Sudan War


Adelynne Yang, Staff Writer

Located in Northeast Africa, Sudan is a country home to many African and Saharan ethnic groups, and was once the largest African country. Sudan is known for being a central region for interactions between Africans and Mediterraneans – especially being located near the intersection of North Africa, the Sahel region, the Horn of Africa, and the Red Sea. This makes Sudan a vital area to conquer for power in both size and in agriculture. 

On April 15, 2023, conflict emerged between Sudan’s army and the military organization Rapid Support Forces, over control of Sudan and this crucial intersection. Fighting for power are two men who previously worked together against Sudanese President and dictator Omar al-Bashir, in an attempt to transition towards a democratic nation: Abdel Fattah al-Burrhan (military ruler and head of Sudan army), and Rapid Support Force General Mohamed Hamdan Dagalo (also known as Hemedti, Sudan’s deputy). Both have opposing opinions on who should have control of Sudan. 

Sudan’s army is estimated to have around 220,000 forces, while the Rapid Support Forces have 70,000 better trained and equipped members. Combined, these hundreds of thousands of men have contributed towards escalating this conflict into a violent fight, resulting in over 400 deaths, 4,000 injured people, and dangerous, war-like living areas.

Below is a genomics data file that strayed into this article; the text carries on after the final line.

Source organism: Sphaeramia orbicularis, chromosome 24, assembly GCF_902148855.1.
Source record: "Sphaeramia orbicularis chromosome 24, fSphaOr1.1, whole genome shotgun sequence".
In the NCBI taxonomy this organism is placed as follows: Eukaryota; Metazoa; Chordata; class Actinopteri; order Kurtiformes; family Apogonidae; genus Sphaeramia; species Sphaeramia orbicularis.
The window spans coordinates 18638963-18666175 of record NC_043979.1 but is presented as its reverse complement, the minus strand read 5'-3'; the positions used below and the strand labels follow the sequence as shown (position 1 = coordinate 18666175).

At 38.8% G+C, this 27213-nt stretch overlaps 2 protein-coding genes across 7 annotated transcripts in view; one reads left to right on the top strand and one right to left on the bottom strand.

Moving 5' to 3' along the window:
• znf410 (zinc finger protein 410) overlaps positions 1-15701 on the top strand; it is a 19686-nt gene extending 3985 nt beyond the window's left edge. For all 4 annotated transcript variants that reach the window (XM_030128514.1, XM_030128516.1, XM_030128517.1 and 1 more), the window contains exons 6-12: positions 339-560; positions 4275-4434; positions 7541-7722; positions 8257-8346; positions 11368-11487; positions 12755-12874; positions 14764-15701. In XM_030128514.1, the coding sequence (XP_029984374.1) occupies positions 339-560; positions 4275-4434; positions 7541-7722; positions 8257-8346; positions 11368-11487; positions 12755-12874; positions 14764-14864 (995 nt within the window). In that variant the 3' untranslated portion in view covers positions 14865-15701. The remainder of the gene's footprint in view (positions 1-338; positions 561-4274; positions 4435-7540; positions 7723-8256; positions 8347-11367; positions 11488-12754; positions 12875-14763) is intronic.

On Monday, April 24, Sudan’s army agreed to a 3-day ceasefire, or a temporary peace agreement, with Sudan’s Rapid Support Forces. During the ceasefire, neighboring nations quickly evacuated innocent citizens from harm’s way, despite food, water, medicine, and fuel shortages. Although this was a friendly attempt with good intentions, troop movements and shootings were still reported. 

From mass prison breaks to increases in food and fuel prices, the war in Sudan has, and will continue to have, rippling effects on citizens both in and out of Sudan. Thousands are anxious to flee towards safety, whether it be to neighboring Chad or Southern Sudan. While this provides temporary comfort and reassurance to the refugees, neighboring countries are struggling to provide the desired resources and needs. 

As of the end of April, many countries (including neighboring Egypt and South Sudan) have stepped up help both sides of the war, in attempt of hopefully reaching an agreement. However, analysts believe that since this disagreement is not a recent issue, neither side is going to submit to the other without a struggle. We do not know when this fight will end.